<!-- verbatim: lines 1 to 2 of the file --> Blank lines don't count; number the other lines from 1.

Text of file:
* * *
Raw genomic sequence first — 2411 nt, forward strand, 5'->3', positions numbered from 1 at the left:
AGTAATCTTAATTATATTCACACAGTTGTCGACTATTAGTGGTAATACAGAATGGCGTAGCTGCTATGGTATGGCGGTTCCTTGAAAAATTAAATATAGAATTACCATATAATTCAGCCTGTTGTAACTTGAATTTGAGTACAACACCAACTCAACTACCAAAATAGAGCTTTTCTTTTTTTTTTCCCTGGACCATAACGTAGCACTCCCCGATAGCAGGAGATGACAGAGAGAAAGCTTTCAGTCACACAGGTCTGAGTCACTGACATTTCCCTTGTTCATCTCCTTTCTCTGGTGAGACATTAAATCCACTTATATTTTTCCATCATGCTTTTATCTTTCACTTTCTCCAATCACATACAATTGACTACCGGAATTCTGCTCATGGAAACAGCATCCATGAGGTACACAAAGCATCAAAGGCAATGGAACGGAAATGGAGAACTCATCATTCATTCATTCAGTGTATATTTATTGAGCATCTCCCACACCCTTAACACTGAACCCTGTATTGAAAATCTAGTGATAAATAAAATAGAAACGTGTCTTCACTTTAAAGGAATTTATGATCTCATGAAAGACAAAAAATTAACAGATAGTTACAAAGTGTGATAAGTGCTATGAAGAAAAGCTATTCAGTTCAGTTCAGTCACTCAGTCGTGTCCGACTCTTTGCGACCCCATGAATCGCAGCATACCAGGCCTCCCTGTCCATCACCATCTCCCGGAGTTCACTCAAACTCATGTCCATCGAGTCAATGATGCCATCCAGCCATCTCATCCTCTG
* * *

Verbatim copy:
Raw genomic sequence first — 2411 nt, forward strand, 5'->3', positions numbered from 1 at the left:
AGTAATCTTAATTATATTCACACAGTTGTCGACTATTAGTGGTAATACAGAATGGCGTAGCTGCTATGGTATGGCGGTTCCTTGAAAAATTAAATATAGAATTACCATATAATTCAGCCTGTTGTAACTTGAATTTGAGTACAACACCAACTCAACTACCAAAATAGAGCTTTTCTTTTTTTTTTCCCTGGACCATAACGTAGCACTCCCCGATAGCAGGAGATGACAGAGAGAAAGCTTTCAGTCACACAGGTCTGAGTCACTGACATTTCCCTTGTTCATCTCCTTTCTCTGGTGAGACATTAAATCCACTTATATTTTTCCATCATGCTTTTATCTTTCACTTTCTCCAATCACATACAATTGACTACCGGAATTCTGCTCATGGAAACAGCATCCATGAGGTACACAAAGCATCAAAGGCAATGGAACGGAAATGGAGAACTCATCATTCATTCATTCAGTGTATATTTATTGAGCATCTCCCACACCCTTAACACTGAACCCTGTATTGAAAATCTAGTGATAAATAAAATAGAAACGTGTCTTCACTTTAAAGGAATTTATGATCTCATGAAAGACAAAAAATTAACAGATAGTTACAAAGTGTGATAAGTGCTATGAAGAAAAGCTATTCAGTTCAGTTCAGTCACTCAGTCGTGTCCGACTCTTTGCGACCCCATGAATCGCAGCATACCAGGCCTCCCTGTCCATCACCATCTCCCGGAGTTCACTCAAACTCATGTCCATCGAGTCAATGATGCCATCCAGCCATCTCATCCTCTG